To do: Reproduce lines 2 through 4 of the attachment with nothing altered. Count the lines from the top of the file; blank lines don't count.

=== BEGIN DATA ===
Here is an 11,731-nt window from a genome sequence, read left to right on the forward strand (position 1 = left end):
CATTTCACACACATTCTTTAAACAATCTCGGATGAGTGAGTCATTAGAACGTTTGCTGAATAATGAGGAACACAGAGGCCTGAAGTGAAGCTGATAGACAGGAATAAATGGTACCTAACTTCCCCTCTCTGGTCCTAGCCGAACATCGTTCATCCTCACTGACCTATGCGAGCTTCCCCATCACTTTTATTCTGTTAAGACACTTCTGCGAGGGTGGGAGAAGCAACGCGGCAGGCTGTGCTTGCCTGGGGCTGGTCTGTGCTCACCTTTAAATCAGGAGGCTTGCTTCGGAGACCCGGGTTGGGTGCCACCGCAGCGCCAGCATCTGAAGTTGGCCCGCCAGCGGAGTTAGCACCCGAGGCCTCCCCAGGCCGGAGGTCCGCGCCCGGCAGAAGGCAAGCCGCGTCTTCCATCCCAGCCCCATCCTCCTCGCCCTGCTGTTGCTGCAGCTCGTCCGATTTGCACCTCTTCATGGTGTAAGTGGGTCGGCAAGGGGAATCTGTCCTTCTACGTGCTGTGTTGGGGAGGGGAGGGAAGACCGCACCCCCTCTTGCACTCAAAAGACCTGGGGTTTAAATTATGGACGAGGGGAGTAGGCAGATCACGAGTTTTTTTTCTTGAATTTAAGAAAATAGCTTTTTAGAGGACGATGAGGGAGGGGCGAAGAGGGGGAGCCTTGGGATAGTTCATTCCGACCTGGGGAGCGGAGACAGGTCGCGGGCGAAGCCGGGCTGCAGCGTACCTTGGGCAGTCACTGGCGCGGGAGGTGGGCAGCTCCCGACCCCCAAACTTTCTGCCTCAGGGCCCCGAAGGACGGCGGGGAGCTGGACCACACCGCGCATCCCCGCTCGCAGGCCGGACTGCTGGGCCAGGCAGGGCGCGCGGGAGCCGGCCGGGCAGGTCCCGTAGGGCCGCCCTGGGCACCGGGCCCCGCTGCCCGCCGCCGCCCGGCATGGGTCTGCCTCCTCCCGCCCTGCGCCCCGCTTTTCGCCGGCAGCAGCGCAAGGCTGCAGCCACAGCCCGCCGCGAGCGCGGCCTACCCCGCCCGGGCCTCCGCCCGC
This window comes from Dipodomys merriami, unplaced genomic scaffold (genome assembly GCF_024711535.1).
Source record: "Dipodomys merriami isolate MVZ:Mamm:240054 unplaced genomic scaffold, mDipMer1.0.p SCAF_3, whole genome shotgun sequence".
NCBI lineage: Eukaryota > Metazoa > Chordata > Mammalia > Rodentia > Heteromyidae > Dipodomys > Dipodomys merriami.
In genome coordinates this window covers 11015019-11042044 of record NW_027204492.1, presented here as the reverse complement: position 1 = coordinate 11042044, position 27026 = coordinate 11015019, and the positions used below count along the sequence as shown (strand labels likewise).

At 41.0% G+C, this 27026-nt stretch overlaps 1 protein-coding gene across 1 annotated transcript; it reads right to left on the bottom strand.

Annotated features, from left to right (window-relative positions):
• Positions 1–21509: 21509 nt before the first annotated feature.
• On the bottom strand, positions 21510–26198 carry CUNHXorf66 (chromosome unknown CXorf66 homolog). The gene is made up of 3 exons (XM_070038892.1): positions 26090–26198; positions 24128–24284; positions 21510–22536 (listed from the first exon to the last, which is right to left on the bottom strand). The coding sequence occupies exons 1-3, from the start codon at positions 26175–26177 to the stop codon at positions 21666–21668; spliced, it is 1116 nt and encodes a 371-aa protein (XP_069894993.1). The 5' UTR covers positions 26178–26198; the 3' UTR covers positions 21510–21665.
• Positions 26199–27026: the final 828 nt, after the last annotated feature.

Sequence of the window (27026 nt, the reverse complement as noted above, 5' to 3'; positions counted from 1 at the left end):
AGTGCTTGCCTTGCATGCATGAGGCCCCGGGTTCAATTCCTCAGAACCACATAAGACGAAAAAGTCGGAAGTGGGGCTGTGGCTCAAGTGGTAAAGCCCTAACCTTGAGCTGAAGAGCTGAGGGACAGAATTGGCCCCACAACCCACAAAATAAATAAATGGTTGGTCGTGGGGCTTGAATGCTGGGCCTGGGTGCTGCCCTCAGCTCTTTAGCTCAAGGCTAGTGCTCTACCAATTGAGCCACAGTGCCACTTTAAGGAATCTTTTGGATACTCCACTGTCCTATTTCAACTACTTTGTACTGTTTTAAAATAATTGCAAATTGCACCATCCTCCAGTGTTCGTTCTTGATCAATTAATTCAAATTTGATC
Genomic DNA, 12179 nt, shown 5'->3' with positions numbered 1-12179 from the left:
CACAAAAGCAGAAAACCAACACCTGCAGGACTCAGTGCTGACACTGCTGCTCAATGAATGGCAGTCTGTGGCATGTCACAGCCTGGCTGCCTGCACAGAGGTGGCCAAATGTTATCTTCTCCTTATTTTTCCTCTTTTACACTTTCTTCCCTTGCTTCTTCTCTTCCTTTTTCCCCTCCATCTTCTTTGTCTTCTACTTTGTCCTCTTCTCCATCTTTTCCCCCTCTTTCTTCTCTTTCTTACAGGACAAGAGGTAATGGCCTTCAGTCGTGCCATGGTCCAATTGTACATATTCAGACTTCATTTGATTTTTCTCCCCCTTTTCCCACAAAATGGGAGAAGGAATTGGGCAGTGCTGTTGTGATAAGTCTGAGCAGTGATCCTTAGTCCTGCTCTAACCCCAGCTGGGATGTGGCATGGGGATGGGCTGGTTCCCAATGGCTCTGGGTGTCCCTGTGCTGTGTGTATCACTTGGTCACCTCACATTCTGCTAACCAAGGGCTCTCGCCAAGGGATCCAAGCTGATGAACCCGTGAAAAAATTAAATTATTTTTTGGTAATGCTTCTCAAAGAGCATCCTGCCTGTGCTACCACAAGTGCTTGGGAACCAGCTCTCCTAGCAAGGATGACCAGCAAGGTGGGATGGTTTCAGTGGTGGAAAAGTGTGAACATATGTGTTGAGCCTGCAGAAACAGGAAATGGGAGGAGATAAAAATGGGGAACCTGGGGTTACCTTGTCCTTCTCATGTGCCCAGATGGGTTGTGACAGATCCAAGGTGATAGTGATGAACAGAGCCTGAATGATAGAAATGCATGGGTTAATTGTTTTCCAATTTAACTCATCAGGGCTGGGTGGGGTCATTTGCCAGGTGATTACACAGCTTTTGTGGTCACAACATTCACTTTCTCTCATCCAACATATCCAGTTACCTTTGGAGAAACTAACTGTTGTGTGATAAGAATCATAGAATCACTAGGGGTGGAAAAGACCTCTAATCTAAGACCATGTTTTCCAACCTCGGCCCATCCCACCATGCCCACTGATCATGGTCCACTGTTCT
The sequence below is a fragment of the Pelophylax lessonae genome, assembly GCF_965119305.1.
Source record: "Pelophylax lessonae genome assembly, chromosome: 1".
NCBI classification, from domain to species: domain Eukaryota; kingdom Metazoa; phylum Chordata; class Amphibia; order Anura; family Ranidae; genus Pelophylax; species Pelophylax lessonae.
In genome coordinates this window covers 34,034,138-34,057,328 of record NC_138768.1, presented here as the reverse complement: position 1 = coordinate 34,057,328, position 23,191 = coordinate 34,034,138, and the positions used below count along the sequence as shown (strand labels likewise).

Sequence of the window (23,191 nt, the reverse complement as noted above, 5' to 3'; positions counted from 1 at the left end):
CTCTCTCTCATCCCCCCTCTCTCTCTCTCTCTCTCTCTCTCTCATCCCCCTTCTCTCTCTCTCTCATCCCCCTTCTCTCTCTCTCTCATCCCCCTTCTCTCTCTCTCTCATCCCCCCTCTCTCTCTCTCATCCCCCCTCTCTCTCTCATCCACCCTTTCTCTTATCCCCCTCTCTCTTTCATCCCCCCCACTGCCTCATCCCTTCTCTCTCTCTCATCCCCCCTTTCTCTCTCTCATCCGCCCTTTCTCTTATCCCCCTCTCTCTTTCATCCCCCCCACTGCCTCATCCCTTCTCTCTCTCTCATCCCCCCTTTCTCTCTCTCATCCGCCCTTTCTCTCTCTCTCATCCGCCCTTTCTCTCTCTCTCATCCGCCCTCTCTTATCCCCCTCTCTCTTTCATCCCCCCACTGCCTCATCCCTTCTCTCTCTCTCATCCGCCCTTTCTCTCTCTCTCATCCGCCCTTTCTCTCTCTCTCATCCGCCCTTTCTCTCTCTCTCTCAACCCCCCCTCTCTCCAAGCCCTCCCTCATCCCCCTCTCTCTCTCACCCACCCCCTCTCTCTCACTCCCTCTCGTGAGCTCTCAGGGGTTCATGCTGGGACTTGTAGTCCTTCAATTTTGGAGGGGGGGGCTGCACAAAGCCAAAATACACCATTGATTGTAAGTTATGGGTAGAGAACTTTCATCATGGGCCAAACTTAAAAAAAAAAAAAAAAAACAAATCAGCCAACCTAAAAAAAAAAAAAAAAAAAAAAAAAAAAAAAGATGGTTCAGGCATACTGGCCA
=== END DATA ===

CATTTCACACACATTCTTTAAACAATCTCGGATGAGTGAGTCATTAGAACGTTTGCTGAATAATGAGGAACACAGAGGCCTGAAGTGAAGCTGATAGACAGGAATAAATGGTACCTAACTTCCCCTCTCTGGTCCTAGCCGAACATCGTTCATCCTCACTGACCTATGCGAGCTTCCCCATCACTTTTATTCTGTTAAGACACTTCTGCGAGGGTGGGAGAAGCAACGCGGCAGGCTGTGCTTGCCTGGGGCTGGTCTGTGCTCACCTTTAAATCAGGAGGCTTGCTTCGGAGACCCGGGTTGGGTGCCACCGCAGCGCCAGCATCTGAAGTTGGCCCGCCAGCGGAGTTAGCACCCGAGGCCTCCCCAGGCCGGAGGTCCGCGCCCGGCAGAAGGCAAGCCGCGTCTTCCATCCCAGCCCCATCCTCCTCGCCCTGCTGTTGCTGCAGCTCGTCCGATTTGCACCTCTTCATGGTGTAAGTGGGTCGGCAAGGGGAATCTGTCCTTCTACGTGCTGTGTTGGGGAGGGGAGGGAAGACCGCACCCCCTCTTGCACTCAAAAGACCTGGGGTTTAAATTATGGACGAGGGGAGTAGGCAGATCACGAGTTTTTTTTCTTGAATTTAAGAAAATAGCTTTTTAGAGGACGATGAGGGAGGGGCGAAGAGGGGGAGCCTTGGGATAGTTCATTCCGACCTGGGGAGCGGAGACAGGTCGCGGGCGAAGCCGGGCTGCAGCGTACCTTGGGCAGTCACTGGCGCGGGAGGTGGGCAGCTCCCGACCCCCAAACTTTCTGCCTCAGGGCCCCGAAGGACGGCGGGGAGCTGGACCACACCGCGCATCCCCGCTCGCAGGCCGGACTGCTGGGCCAGGCAGGGCGCGCGGGAGCCGGCCGGGCAGGTCCCGTAGGGCCGCCCTGGGCACCGGGCCCCGCTGCCCGCCGCCGCCCGGCATGGGTCTGCCTCCTCCCGCCCTGCGCCCCGCTTTTCGCCGGCAGCAGCGCAAGGCTGCAGCCACAGCCCGCCGCGAGCGCGGCCTACCCCGCCCGGGCCTCCGCCCGC
This window comes from Dipodomys merriami, unplaced genomic scaffold (genome assembly GCF_024711535.1).
Source record: "Dipodomys merriami isolate MVZ:Mamm:240054 unplaced genomic scaffold, mDipMer1.0.p SCAF_3, whole genome shotgun sequence".